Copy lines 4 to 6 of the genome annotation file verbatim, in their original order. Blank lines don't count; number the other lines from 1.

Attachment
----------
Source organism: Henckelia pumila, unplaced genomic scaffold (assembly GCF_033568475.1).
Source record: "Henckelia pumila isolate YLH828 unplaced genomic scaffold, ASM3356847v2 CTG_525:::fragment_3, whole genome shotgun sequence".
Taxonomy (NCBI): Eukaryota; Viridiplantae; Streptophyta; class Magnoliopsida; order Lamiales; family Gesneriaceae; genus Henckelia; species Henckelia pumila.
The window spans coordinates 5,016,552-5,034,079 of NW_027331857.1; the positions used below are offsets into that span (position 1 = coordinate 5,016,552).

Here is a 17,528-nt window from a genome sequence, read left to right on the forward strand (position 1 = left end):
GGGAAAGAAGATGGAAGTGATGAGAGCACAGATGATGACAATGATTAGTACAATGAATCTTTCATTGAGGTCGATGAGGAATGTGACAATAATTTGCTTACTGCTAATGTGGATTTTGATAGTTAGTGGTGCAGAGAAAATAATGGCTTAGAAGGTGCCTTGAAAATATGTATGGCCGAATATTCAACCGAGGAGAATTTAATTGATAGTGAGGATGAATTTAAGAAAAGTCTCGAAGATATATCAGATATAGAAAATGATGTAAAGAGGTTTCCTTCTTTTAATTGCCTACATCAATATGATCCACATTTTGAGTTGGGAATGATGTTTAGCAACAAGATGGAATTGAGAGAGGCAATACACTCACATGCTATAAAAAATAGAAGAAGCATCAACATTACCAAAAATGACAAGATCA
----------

The window spans coordinates 5,016,552-5,034,079 of NW_027331857.1; the positions used below are offsets into that span (position 1 = coordinate 5,016,552).

Here is a 17,528-nt window from a genome sequence, read left to right on the forward strand (position 1 = left end):
GGGAAAGAAGATGGAAGTGATGAGAGCACAGATGATGACAATGATTAGTACAATGAATCTTTCATTGAGGTCGATGAGGAATGTGACAATAATTTGCTTACTGCTAATGTGGATTTTGATAGTTAGTGGTGCAGAGAAAATAATGGCTTAGAAGGTGCCTTGAAAATATGTATGGCCGAATATTCAACCGAGGAGAATTTAATTGATAGTGAGGATGAATTTAAGAAAAGTCTCGAAGATATATCAGATATAGAAAATGATGTAAAGAGGTTTCCTTCTTTTAATTGCCTACATCAATATGATCCACATTTTGAGTTGGGAATGATGTTTAGCAACAAGATGGAATTGAGAGAGGCAATACACTCACATGCTATAAAAAATAGAAGAAGCATCAACATTACCAAAAATGACAAGATCA